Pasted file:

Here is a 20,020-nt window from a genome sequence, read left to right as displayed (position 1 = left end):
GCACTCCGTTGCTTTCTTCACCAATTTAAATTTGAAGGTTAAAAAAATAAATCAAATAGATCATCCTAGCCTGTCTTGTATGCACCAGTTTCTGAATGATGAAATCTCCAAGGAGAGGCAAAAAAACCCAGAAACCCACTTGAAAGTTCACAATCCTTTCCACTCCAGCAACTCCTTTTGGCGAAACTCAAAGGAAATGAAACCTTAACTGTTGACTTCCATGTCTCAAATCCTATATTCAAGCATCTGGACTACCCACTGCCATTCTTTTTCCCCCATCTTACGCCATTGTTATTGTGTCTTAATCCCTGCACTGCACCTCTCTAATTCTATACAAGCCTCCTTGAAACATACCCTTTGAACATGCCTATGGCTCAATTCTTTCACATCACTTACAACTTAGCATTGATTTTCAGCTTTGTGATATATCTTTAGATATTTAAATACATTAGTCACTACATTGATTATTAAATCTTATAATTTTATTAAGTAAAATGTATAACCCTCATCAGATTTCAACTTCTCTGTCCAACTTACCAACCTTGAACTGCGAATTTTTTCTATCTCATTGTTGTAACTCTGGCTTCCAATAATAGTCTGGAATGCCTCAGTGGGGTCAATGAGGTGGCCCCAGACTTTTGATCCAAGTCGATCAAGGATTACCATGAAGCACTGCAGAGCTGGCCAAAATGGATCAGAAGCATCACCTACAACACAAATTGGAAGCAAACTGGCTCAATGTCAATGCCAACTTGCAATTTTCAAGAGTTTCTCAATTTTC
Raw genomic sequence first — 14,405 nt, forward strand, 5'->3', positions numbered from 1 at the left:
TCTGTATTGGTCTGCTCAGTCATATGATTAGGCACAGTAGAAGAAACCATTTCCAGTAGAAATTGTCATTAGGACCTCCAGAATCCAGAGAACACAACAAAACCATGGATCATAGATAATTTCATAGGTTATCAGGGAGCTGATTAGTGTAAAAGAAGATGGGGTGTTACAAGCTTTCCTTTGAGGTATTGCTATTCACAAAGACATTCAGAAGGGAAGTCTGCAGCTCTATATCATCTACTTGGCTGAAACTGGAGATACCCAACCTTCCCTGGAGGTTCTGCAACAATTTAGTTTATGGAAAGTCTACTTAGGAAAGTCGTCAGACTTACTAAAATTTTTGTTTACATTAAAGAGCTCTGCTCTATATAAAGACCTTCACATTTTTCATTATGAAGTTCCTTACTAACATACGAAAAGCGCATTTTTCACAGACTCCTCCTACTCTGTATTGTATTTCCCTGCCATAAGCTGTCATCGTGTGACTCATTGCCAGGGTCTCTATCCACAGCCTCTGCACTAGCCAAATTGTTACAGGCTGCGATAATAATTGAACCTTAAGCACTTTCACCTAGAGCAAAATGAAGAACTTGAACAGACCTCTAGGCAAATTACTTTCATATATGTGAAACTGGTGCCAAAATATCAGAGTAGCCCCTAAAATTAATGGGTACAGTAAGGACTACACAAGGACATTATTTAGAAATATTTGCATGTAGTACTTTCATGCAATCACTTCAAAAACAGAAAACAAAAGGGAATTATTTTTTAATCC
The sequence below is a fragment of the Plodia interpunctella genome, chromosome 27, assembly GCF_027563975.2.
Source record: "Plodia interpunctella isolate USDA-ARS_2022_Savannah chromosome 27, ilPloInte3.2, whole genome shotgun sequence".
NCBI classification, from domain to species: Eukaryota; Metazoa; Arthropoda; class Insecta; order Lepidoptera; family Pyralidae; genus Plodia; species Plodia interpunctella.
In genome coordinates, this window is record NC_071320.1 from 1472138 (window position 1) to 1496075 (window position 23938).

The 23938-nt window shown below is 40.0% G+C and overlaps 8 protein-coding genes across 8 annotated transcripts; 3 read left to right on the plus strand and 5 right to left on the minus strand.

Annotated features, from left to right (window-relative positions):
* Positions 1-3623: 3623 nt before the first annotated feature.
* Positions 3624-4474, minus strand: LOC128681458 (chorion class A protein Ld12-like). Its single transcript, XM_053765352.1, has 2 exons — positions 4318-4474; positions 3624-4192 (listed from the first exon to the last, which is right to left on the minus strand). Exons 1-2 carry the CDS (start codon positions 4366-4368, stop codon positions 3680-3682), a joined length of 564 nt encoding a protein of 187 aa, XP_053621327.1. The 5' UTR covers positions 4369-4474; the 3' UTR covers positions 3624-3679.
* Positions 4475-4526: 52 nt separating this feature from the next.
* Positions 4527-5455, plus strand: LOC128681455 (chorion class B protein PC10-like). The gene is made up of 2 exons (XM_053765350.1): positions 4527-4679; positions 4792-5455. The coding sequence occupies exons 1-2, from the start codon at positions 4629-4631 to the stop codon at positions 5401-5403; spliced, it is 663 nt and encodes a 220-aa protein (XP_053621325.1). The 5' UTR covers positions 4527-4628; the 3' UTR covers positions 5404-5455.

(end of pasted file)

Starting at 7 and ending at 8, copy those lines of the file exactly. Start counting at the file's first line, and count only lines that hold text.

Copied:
NCBI classification, from domain to species: Eukaryota; Metazoa; Arthropoda; class Insecta; order Lepidoptera; family Pyralidae; genus Plodia; species Plodia interpunctella.
In genome coordinates, this window is record NC_071320.1 from 1472138 (window position 1) to 1496075 (window position 23938).